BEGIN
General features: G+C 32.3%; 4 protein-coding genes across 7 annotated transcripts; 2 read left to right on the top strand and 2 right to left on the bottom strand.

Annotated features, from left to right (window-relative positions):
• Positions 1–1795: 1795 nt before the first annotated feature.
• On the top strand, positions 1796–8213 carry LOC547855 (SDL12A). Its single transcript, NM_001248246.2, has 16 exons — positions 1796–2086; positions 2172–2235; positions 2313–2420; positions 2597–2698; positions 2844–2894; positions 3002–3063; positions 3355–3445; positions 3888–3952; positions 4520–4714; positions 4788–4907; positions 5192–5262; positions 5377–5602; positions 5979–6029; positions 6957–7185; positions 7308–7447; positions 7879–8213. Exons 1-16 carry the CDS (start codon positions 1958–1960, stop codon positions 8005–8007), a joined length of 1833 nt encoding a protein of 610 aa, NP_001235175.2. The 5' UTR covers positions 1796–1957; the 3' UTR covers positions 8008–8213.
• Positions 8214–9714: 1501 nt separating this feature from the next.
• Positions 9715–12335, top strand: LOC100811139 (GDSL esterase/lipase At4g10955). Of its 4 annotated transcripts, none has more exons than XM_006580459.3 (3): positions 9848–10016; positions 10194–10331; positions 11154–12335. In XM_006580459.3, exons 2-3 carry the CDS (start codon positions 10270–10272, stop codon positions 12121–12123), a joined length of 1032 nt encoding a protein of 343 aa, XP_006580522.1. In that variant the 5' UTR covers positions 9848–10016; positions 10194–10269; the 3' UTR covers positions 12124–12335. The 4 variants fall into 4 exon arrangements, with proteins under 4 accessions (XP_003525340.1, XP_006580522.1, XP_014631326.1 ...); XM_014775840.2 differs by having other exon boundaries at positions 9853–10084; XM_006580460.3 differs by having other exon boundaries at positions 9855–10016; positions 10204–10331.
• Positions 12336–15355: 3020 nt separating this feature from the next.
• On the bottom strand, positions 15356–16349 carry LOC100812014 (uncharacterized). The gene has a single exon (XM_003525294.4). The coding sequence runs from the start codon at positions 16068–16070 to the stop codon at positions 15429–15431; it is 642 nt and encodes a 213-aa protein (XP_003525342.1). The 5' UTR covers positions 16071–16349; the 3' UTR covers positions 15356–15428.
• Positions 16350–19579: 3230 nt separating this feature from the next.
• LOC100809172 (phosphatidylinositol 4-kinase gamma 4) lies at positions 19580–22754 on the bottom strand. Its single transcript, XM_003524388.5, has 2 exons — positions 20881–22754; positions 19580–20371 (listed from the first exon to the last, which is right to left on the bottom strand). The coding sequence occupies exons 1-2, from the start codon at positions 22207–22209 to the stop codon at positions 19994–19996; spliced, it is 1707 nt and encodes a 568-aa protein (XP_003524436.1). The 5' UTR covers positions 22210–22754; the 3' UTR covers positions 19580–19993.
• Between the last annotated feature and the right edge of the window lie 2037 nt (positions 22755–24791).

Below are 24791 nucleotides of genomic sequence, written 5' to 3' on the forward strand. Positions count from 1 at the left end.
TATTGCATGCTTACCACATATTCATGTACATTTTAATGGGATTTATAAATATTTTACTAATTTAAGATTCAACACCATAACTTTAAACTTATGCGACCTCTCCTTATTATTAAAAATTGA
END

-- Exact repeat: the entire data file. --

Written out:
General features: G+C 32.3%; 4 protein-coding genes across 7 annotated transcripts; 2 read left to right on the top strand and 2 right to left on the bottom strand.

Annotated features, from left to right (window-relative positions):
• Positions 1–1795: 1795 nt before the first annotated feature.
• On the top strand, positions 1796–8213 carry LOC547855 (SDL12A). Its single transcript, NM_001248246.2, has 16 exons — positions 1796–2086; positions 2172–2235; positions 2313–2420; positions 2597–2698; positions 2844–2894; positions 3002–3063; positions 3355–3445; positions 3888–3952; positions 4520–4714; positions 4788–4907; positions 5192–5262; positions 5377–5602; positions 5979–6029; positions 6957–7185; positions 7308–7447; positions 7879–8213. Exons 1-16 carry the CDS (start codon positions 1958–1960, stop codon positions 8005–8007), a joined length of 1833 nt encoding a protein of 610 aa, NP_001235175.2. The 5' UTR covers positions 1796–1957; the 3' UTR covers positions 8008–8213.
• Positions 8214–9714: 1501 nt separating this feature from the next.
• Positions 9715–12335, top strand: LOC100811139 (GDSL esterase/lipase At4g10955). Of its 4 annotated transcripts, none has more exons than XM_006580459.3 (3): positions 9848–10016; positions 10194–10331; positions 11154–12335. In XM_006580459.3, exons 2-3 carry the CDS (start codon positions 10270–10272, stop codon positions 12121–12123), a joined length of 1032 nt encoding a protein of 343 aa, XP_006580522.1. In that variant the 5' UTR covers positions 9848–10016; positions 10194–10269; the 3' UTR covers positions 12124–12335. The 4 variants fall into 4 exon arrangements, with proteins under 4 accessions (XP_003525340.1, XP_006580522.1, XP_014631326.1 ...); XM_014775840.2 differs by having other exon boundaries at positions 9853–10084; XM_006580460.3 differs by having other exon boundaries at positions 9855–10016; positions 10204–10331.
• Positions 12336–15355: 3020 nt separating this feature from the next.
• On the bottom strand, positions 15356–16349 carry LOC100812014 (uncharacterized). The gene has a single exon (XM_003525294.4). The coding sequence runs from the start codon at positions 16068–16070 to the stop codon at positions 15429–15431; it is 642 nt and encodes a 213-aa protein (XP_003525342.1). The 5' UTR covers positions 16071–16349; the 3' UTR covers positions 15356–15428.
• Positions 16350–19579: 3230 nt separating this feature from the next.
• LOC100809172 (phosphatidylinositol 4-kinase gamma 4) lies at positions 19580–22754 on the bottom strand. Its single transcript, XM_003524388.5, has 2 exons — positions 20881–22754; positions 19580–20371 (listed from the first exon to the last, which is right to left on the bottom strand). The coding sequence occupies exons 1-2, from the start codon at positions 22207–22209 to the stop codon at positions 19994–19996; spliced, it is 1707 nt and encodes a 568-aa protein (XP_003524436.1). The 5' UTR covers positions 22210–22754; the 3' UTR covers positions 19580–19993.
• Between the last annotated feature and the right edge of the window lie 2037 nt (positions 22755–24791).

Below are 24791 nucleotides of genomic sequence, written 5' to 3' on the forward strand. Positions count from 1 at the left end.
TATTGCATGCTTACCACATATTCATGTACATTTTAATGGGATTTATAAATATTTTACTAATTTAAGATTCAACACCATAACTTTAAACTTATGCGACCTCTCCTTATTATTAAAAATTGA